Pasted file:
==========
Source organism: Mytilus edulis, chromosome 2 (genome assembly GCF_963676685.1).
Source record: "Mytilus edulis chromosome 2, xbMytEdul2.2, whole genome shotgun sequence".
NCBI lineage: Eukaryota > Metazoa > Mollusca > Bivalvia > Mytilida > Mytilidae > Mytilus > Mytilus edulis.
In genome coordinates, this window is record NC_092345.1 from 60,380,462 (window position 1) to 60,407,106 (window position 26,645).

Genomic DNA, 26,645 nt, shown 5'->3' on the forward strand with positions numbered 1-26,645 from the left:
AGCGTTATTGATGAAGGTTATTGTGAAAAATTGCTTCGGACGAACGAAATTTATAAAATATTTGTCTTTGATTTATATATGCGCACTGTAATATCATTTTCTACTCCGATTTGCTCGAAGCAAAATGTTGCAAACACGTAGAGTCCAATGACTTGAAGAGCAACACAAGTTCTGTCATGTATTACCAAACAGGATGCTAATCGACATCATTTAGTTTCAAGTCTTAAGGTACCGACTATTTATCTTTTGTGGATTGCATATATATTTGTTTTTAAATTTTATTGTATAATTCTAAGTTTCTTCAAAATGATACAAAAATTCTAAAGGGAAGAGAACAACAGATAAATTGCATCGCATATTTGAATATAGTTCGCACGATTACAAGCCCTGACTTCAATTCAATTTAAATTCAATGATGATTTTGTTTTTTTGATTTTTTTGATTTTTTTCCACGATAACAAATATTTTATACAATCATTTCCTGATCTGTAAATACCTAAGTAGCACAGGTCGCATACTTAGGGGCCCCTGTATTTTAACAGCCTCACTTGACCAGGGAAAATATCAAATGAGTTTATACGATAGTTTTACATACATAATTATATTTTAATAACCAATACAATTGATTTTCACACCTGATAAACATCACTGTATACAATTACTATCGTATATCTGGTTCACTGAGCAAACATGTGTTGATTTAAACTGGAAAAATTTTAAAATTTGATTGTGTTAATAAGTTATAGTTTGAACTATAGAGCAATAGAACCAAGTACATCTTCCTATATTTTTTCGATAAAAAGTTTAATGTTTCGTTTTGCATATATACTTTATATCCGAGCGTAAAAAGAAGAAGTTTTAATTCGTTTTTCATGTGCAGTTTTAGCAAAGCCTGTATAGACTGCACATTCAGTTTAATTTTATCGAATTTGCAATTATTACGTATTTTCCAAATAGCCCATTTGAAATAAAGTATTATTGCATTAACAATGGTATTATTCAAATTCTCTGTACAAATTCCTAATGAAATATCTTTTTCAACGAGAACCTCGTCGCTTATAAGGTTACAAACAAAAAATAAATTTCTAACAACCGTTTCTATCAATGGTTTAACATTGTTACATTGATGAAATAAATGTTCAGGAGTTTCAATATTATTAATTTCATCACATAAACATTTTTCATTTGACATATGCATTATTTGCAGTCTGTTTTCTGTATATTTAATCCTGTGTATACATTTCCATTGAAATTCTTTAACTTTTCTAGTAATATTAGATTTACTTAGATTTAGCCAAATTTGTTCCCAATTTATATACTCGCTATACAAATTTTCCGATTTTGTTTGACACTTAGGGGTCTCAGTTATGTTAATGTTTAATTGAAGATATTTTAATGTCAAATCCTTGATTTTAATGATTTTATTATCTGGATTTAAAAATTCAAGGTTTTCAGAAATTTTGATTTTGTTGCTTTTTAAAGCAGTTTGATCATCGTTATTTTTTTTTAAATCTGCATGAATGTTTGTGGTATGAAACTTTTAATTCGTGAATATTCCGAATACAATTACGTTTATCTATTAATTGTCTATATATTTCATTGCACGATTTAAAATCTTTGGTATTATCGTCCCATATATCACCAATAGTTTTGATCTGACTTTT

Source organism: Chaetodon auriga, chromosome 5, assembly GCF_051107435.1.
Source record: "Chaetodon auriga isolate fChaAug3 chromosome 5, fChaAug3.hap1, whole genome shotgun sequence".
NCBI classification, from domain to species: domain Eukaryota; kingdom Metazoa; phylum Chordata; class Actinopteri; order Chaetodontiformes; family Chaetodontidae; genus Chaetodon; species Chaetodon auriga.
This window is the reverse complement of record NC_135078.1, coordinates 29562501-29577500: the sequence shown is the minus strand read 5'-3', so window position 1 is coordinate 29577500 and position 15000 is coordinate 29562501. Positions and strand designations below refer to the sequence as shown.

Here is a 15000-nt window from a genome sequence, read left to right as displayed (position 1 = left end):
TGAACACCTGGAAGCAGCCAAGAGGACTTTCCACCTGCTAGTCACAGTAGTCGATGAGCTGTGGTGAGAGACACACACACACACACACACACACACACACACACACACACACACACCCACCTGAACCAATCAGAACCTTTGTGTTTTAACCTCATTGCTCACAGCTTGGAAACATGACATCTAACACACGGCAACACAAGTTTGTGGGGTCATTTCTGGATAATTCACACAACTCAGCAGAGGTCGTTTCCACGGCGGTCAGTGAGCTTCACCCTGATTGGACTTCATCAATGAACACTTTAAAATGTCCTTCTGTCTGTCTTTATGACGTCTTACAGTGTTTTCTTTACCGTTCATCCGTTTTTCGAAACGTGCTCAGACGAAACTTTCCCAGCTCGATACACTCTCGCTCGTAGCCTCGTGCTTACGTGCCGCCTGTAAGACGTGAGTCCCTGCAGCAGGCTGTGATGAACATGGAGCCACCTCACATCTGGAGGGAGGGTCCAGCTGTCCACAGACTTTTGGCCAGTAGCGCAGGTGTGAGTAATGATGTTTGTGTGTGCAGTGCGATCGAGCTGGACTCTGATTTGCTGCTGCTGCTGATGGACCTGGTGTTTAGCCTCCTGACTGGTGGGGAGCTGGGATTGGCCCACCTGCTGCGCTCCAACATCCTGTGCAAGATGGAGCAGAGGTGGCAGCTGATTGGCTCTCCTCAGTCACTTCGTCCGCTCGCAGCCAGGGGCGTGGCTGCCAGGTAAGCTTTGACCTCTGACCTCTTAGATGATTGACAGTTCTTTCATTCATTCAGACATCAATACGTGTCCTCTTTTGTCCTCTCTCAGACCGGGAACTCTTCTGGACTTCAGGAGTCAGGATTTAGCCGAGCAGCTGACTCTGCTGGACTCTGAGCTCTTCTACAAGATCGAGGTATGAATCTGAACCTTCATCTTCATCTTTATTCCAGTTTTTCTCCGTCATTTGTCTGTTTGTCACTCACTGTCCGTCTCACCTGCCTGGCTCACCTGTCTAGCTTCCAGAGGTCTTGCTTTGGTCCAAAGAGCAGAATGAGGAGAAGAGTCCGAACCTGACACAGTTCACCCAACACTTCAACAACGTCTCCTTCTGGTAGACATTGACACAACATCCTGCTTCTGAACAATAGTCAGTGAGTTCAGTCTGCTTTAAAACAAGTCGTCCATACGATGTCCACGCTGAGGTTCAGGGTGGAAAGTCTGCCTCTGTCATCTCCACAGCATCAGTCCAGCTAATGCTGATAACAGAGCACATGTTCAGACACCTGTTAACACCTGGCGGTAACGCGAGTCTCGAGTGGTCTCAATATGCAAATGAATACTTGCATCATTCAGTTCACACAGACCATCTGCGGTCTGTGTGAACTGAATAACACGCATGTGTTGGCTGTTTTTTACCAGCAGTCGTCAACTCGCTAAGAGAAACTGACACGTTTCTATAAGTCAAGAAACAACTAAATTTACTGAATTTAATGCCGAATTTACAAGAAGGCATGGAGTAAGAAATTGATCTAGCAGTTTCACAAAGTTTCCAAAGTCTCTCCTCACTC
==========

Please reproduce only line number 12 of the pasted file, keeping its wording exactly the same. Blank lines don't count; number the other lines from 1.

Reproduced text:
TGAACACCTGGAAGCAGCCAAGAGGACTTTCCACCTGCTAGTCACAGTAGTCGATGAGCTGTGGTGAGAGACACACACACACACACACACACACACACACACACACACACACACACCCACCTGAACCAATCAGAACCTTTGTGTTTTAACCTCATTGCTCACAGCTTGGAAACATGACATCTAACACACGGCAACACAAGTTTGTGGGGTCATTTCTGGATAATTCACACAACTCAGCAGAGGTCGTTTCCACGGCGGTCAGTGAGCTTCACCCTGATTGGACTTCATCAATGAACACTTTAAAATGTCCTTCTGTCTGTCTTTATGACGTCTTACAGTGTTTTCTTTACCGTTCATCCGTTTTTCGAAACGTGCTCAGACGAAACTTTCCCAGCTCGATACACTCTCGCTCGTAGCCTCGTGCTTACGTGCCGCCTGTAAGACGTGAGTCCCTGCAGCAGGCTGTGATGAACATGGAGCCACCTCACATCTGGAGGGAGGGTCCAGCTGTCCACAGACTTTTGGCCAGTAGCGCAGGTGTGAGTAATGATGTTTGTGTGTGCAGTGCGATCGAGCTGGACTCTGATTTGCTGCTGCTGCTGATGGACCTGGTGTTTAGCCTCCTGACTGGTGGGGAGCTGGGATTGGCCCACCTGCTGCGCTCCAACATCCTGTGCAAGATGGAGCAGAGGTGGCAGCTGATTGGCTCTCCTCAGTCACTTCGTCCGCTCGCAGCCAGGGGCGTGGCTGCCAGGTAAGCTTTGACCTCTGACCTCTTAGATGATTGACAGTTCTTTCATTCATTCAGACATCAATACGTGTCCTCTTTTGTCCTCTCTCAGACCGGGAACTCTTCTGGACTTCAGGAGTCAGGATTTAGCCGAGCAGCTGACTCTGCTGGACTCTGAGCTCTTCTACAAGATCGAGGTATGAATCTGAACCTTCATCTTCATCTTTATTCCAGTTTTTCTCCGTCATTTGTCTGTTTGTCACTCACTGTCCGTCTCACCTGCCTGGCTCACCTGTCTAGCTTCCAGAGGTCTTGCTTTGGTCCAAAGAGCAGAATGAGGAGAAGAGTCCGAACCTGACACAGTTCACCCAACACTTCAACAACGTCTCCTTCTGGTAGACATTGACACAACATCCTGCTTCTGAACAATAGTCAGTGAGTTCAGTCTGCTTTAAAACAAGTCGTCCATACGATGTCCACGCTGAGGTTCAGGGTGGAAAGTCTGCCTCTGTCATCTCCACAGCATCAGTCCAGCTAATGCTGATAACAGAGCACATGTTCAGACACCTGTTAACACCTGGCGGTAACGCGAGTCTCGAGTGGTCTCAATATGCAAATGAATACTTGCATCATTCAGTTCACACAGACCATCTGCGGTCTGTGTGAACTGAATAACACGCATGTGTTGGCTGTTTTTTACCAGCAGTCGTCAACTCGCTAAGAGAAACTGACACGTTTCTATAAGTCAAGAAACAACTAAATTTACTGAATTTAATGCCGAATTTACAAGAAGGCATGGAGTAAGAAATTGATCTAGCAGTTTCACAAAGTTTCCAAAGTCTCTCCTCACTC